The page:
2,770 reputation
918
bio website math.harvard.edu/~oantolin
location Cambridge, Massachusetts, USA
age 34
visits member for 4 years, 4 months
seen Dec 16 at 21:53

Dec
16
awarded  Caucus
Nov
10
answered Categorial description of the subposet of $\prod_{i \in I}P_i$ of all $x \in \prod_{i \in I}P_i$ with $\{i \in I \mid x_i = \bot_{P_i}\}$ cofinite
Nov
8
answered A local homeomorphism between compact, connected, topological spaces
Nov
7
revised Are tensor products of vector bundles “well-behaved”?
added 1 character in body
Nov
5
reviewed Approve Proving basics of $(a+b)^2$
Nov
5
reviewed Approve Maximum Likelihood Estimation with Laplace Distribution
Nov
5
reviewed Edit Simplify $(\sqrt{x}) + x + 2 = (\sqrt{y}) + y + 2$
Nov
5
revised Simplify $(\sqrt{x}) + x + 2 = (\sqrt{y}) + y + 2$
latex formattig
Nov
4
comment How to use universal constructions to create this category/object?
You can also describe $M(C)$ as follows: $B(M(C))$ is the pushout of $1 \leftarrow C^\delta \to C$ where $1$ is the terminal category and $C^\delta$ is the category with the same objects as $C$ but only identity morphisms.
Nov
3
reviewed Reject Translation of a German paper
Nov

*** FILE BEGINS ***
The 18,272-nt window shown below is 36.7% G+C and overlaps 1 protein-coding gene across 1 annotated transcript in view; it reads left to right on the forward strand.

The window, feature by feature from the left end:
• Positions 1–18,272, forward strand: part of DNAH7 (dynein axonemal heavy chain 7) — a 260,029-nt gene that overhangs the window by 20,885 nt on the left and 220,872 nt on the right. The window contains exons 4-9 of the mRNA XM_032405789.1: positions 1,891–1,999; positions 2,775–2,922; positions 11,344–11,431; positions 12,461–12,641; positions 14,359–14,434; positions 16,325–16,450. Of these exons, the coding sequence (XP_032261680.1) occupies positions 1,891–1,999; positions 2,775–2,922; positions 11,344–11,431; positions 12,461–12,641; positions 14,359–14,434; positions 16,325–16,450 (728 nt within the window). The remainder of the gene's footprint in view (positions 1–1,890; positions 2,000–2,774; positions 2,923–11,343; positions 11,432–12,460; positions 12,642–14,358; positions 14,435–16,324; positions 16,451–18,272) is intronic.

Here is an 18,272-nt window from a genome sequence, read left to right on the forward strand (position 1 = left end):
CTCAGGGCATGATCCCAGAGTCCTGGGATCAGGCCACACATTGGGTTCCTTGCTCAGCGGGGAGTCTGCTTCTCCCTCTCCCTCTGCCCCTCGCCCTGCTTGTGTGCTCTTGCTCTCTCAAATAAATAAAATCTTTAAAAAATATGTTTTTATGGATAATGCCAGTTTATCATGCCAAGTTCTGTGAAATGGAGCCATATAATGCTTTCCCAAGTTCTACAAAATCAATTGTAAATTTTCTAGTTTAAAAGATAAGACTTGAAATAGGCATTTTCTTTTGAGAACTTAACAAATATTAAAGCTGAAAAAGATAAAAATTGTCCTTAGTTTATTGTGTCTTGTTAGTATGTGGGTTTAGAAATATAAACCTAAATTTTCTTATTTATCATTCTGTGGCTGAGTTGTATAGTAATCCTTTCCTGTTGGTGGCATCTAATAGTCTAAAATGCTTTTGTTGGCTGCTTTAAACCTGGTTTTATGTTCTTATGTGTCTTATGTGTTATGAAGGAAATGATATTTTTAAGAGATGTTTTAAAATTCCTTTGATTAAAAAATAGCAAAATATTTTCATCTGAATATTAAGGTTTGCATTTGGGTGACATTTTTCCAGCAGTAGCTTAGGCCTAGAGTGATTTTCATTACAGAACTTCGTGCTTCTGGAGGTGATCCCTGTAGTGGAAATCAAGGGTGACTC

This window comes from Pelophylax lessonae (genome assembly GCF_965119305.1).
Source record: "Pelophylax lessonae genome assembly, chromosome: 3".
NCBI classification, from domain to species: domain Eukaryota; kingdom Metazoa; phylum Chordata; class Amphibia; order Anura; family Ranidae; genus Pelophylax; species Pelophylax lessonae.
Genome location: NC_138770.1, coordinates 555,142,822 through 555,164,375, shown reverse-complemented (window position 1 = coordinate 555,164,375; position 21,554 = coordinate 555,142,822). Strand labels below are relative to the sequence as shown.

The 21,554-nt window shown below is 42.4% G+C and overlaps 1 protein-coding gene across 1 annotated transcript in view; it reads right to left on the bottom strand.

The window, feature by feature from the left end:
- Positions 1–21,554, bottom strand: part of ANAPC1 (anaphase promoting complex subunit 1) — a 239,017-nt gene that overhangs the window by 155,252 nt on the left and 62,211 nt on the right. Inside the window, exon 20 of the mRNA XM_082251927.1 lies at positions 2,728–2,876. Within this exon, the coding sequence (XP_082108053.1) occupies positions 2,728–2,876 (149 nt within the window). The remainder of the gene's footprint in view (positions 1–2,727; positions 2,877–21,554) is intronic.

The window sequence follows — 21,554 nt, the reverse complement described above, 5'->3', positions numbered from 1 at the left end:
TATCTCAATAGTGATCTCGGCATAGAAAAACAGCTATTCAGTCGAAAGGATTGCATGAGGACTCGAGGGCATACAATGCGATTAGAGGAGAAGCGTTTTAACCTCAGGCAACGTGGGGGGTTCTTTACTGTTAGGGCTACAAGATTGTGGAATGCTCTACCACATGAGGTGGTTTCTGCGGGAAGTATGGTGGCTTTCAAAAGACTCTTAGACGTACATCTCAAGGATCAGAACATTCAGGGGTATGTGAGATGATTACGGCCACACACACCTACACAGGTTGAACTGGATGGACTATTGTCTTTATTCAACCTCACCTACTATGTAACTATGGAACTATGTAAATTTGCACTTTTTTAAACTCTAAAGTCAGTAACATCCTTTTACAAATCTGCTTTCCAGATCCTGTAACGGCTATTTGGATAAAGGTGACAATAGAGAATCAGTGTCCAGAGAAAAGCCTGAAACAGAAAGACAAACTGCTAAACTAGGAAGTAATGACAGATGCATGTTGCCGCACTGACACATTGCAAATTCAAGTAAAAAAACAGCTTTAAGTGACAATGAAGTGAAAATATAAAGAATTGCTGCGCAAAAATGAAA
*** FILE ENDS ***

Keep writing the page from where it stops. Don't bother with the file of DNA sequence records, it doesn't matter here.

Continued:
3
reviewed Reject Prove that if a relation $R$ on $X$ is not symmetric, but transitive, the collection of pseudoequivalence classes does not partition $X$.
Oct
28
reviewed Approve Prove that a convex $d$-polytope has at least $d+1$ facets
Oct
28
reviewed Approve Coefficients in Representer theorem
Oct
28
reviewed Approve Tricky limit of summation
Oct
28
reviewed Approve Explicit probability for vertical 2D percolation
Oct
28
comment Morphisms in the category of natural transformations?
It only makes sense to talk about representing functors $G \to \mathrm{Set}$, the codomain of a representable functor is $\mathrm{Set}$, @NikolajK.
Oct
28
comment Morphisms in the category of natural transformations?
I don't understand your comment, @NikolajK, in particular I don't know where you got the $\hom(G,G)$ from. In the last two lines I say that for $f,g : G \to H$ we have $\mathrm{Nat}(f,g) = \{ y \in H : \forall x\in G, f(x) = y g(x) y^{-1}\}$ which is very easy to see: each natural transformation has a single component $y$ (because $G$ has a single object) and the stated condition is just naturality.
Oct
27
comment Loop of a topological group acting on different points being homotopic to constant maps.
You don't need path connectedness of $G$ since the only portion of $G$ you ever use is the image of $\alpha$, which is contained in the path component of the identity of $G$.
Oct
27
revised Loop of a topological group acting on different points being homotopic to constant maps.
added 526 characters in body
Oct
27
answered Loop of a topological group acting on different points being homotopic to constant maps.